Looks like everyone (Grechen of Greche’s Closet, Talia of Ethel Grace, and M of Work From Home Wardrobe) is thinking about planning their future purchases and style tweaks for the year, and I am, as always, feeling the inspiration.
Something good came out of my (too many) Instagram outfit pictures: looking back through that record of outfits I was able to form a better idea of what clothes I enjoy and which ones don’t really work for me.
I like oversized, generous volumes, both on top and bottom. I like layers, in full black, but also in black and white, and black and grey. I like full length coverage.
I enjoy natural fabrics: linen, cotton, cashmere, silk, wool. I own one tencel pant and one bamboo shirt and I like both, but I am not looking to add more of these fabrics to my wardrobe (although they are somewhere on the sustainability spectrum).
The world and everyday life are a complicated spaces to navigate. Some people try to simplify everything, and wouldn’t that be so easy if it were possible? It’s not. For me there is beauty and a lot of merit to the complexity of our modern lives and choices at large, but I know I can simplify some aspects of it, and my closet is one of those places.
And simplifying might be too simple a word, because closet choices make political and social statements of their own, and are in no way shallow and meaningless as they might seem to the untrained eye.
I like basic shapes that float away from the body. Cuts that allow for movement. I like to be enveloped in beautiful fabrics that feel luxurious and natural to the touch. I like to lose myself inside my clothes. Hide. I wear them as armor for sure.
The few silhouettes that I want to wear are very clear to me: the boxy shirt, the long skirt (basic A-line, bubble, harem), the long sack dress, the wide leg pants and long cardigans. These are the main elements. Short cardigans, tunic dresses, skinny pants and fitted tees are often useful for layering, but not key style elements on their own. The slouchy pants are somewhere in the middle: I kind of love them, they are practical at times (running after kids at the town park) but they are not the first thing I think of when I consider what defines my style.
With the exception of the long cardigan, I can sew all my (preciously named) “defining-style elements” myself, which feels very freeing and gives me a lot of control. I like control. I have made the boxy shirt in cotton and linen and am planning one in raw silk now, and maybe a fine wool fabric later, although I do have a couple of cotton&cashmere kimono sweaters from J.Jill that serve me just as well in cold weather. I have made the wide leg pants in denim and I have several linen and wool versions, from J.Jill and Eileen Fisher. I am planning to sew a raw silk pair any day now (I already bought the fabric). I have made the sack dress in linen, cotton and raw silk, and I don’t see any other need there.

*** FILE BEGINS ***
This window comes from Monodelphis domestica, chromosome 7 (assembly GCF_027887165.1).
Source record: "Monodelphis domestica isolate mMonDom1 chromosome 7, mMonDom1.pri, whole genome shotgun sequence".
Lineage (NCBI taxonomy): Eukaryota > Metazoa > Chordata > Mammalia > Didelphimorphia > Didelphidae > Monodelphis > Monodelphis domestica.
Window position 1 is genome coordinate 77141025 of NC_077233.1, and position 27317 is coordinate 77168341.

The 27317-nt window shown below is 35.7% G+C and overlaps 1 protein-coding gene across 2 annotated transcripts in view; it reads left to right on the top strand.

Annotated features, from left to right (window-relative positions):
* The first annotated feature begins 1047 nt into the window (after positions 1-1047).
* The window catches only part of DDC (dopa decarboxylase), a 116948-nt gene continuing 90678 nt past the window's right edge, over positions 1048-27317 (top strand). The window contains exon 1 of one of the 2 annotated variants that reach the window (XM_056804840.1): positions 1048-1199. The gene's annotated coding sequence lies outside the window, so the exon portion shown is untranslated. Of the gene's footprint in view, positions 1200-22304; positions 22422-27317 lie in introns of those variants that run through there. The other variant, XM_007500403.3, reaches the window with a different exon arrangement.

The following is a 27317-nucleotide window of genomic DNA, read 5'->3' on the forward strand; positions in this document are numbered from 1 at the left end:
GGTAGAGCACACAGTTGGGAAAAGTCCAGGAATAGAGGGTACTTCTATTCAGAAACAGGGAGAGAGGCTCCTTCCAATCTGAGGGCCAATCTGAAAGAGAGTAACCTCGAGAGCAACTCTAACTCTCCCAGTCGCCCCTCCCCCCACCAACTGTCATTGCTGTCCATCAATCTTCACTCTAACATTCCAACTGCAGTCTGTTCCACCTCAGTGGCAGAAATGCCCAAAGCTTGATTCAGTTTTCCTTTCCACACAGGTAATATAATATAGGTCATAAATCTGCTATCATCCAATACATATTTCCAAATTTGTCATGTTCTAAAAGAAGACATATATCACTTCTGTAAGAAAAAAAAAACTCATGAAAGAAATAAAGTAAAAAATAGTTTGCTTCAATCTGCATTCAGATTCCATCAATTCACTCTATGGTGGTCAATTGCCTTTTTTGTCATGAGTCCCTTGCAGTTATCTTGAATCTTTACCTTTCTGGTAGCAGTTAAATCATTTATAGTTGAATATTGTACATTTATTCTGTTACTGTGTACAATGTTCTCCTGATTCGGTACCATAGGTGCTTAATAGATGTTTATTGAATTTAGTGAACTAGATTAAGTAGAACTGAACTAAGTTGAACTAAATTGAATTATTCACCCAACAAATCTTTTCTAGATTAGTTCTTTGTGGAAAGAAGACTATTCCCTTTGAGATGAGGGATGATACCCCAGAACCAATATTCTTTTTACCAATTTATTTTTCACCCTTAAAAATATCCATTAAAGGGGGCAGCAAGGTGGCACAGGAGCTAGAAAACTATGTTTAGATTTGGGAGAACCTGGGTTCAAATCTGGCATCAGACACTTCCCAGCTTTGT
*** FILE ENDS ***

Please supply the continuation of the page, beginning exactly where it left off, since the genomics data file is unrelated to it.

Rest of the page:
My wardrobe is over ninety percent thrifted and handmade, and I am very content with that for many reasons, ecological and budgetary. Accessories are also predominantly second-hand or handmade. I have a few too many bags, but I am coming to accept it as my big weakness, and I’m trying to let it be, for now. Although I don’t know if that’s so smart—I am these days making a packing list for a five-day trip and seriously considering taking five bags: travel tote, travel hobo crossbody, plus two small crossbody bags and one fanny pack!
Shoes are sometimes difficult to thrift, but I try to find them second hand in online shops. I feel like I have the staples I need, like Birkenstocks clogs and sandals, canvas sneakers, and army boots. I own some oxfords and loafers too, but I’m not crazy about pairing them with most of my wardrobe, as they feel insubstantial. I like a platform or some sort of heavier feel to the shoe.
This year I am going to test these revelations and stay on course. I’ll try to observe if anything else of importance comes up, but I doubt it. I’m feeling very good about my clothes right now. They are fun and cause me little to no anxiety. It’s nice.
Copyright 2018 Lori Tiron-Pandit